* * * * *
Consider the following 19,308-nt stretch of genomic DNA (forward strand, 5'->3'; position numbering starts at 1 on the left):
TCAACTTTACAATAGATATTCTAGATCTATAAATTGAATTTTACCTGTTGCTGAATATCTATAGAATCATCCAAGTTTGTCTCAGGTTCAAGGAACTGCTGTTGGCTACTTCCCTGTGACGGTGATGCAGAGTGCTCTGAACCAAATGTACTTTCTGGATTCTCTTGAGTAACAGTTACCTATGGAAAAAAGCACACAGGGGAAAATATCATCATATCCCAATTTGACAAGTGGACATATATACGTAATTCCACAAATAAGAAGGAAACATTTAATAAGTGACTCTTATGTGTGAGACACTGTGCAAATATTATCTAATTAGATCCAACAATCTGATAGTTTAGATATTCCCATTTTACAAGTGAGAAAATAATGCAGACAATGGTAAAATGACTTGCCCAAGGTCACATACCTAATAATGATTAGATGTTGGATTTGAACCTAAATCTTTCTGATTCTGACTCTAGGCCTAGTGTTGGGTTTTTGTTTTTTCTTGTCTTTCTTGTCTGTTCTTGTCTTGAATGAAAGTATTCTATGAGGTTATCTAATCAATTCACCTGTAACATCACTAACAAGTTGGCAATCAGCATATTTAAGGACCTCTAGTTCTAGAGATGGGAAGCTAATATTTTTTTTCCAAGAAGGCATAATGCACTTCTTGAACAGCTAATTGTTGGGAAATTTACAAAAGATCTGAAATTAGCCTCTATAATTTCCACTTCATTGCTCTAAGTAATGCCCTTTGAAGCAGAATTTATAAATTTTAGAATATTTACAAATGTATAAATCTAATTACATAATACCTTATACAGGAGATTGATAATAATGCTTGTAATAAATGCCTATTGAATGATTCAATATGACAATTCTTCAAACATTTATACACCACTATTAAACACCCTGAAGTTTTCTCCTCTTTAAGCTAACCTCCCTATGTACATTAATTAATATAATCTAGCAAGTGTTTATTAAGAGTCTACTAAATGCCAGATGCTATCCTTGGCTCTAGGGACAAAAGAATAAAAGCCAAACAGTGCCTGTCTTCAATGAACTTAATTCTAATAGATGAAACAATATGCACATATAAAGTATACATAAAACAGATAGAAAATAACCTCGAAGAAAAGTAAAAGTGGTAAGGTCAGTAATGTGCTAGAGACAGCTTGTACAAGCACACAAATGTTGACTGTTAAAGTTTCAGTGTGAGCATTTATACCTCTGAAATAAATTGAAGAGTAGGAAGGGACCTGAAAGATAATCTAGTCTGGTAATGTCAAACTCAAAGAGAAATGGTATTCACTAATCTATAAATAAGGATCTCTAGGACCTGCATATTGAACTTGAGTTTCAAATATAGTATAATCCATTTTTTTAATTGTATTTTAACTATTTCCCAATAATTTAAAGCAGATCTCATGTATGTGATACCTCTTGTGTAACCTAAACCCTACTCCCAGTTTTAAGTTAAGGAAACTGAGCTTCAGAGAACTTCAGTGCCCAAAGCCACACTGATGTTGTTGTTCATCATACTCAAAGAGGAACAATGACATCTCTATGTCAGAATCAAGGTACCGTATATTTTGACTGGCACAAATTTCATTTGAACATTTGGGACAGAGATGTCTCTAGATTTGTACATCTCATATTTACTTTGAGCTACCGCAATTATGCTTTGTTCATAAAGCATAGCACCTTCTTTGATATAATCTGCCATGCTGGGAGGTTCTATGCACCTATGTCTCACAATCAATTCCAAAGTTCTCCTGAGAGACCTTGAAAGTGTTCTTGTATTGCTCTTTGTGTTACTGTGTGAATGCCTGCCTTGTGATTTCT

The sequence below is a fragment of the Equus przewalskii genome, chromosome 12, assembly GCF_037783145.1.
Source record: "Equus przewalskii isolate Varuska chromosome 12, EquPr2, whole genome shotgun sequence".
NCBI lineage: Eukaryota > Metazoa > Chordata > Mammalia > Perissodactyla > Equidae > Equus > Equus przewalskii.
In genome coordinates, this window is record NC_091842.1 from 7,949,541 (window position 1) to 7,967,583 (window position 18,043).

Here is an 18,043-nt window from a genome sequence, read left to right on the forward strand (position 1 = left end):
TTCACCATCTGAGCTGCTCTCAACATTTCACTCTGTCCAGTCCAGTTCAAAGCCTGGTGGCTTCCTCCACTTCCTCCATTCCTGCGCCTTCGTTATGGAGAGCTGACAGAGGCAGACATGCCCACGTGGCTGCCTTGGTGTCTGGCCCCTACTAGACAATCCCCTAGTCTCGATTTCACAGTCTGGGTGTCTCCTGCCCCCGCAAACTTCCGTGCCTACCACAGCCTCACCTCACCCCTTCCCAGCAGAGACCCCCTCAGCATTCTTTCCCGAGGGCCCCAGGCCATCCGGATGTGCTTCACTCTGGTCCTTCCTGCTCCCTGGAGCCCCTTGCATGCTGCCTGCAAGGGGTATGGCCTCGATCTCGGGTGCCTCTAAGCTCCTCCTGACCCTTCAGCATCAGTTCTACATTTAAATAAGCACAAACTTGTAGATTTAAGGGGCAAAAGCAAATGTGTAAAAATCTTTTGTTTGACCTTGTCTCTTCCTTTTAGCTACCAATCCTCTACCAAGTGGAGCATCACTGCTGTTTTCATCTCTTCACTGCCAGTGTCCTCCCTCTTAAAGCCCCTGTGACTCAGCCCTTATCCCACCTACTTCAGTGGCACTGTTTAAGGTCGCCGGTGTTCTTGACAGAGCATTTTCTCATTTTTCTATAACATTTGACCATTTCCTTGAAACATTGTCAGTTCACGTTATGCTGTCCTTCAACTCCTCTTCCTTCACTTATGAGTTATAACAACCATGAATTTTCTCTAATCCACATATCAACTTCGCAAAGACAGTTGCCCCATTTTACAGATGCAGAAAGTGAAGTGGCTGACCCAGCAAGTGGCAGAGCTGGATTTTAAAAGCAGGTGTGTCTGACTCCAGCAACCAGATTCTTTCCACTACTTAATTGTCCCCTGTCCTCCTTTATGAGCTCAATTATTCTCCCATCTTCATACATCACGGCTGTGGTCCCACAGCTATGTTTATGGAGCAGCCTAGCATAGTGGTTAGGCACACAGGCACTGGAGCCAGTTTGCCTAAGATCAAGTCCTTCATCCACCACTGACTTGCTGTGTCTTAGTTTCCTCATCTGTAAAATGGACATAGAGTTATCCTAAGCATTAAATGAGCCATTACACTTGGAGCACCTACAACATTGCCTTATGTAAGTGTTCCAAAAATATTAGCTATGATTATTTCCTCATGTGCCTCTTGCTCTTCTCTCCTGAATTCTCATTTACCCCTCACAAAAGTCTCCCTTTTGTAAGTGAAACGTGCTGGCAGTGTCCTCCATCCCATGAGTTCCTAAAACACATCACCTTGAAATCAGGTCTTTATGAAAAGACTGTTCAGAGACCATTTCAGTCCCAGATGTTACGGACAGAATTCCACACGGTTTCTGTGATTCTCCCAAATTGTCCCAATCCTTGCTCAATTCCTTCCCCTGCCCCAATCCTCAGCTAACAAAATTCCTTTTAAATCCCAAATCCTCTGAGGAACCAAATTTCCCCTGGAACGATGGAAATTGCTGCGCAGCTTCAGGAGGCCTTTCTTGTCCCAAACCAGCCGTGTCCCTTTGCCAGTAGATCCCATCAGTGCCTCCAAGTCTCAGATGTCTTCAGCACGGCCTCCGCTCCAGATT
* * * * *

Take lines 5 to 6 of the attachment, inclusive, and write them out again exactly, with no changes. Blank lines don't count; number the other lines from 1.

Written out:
NCBI lineage: Eukaryota > Metazoa > Chordata > Mammalia > Perissodactyla > Equidae > Equus > Equus przewalskii.
In genome coordinates, this window is record NC_091842.1 from 7,949,541 (window position 1) to 7,967,583 (window position 18,043).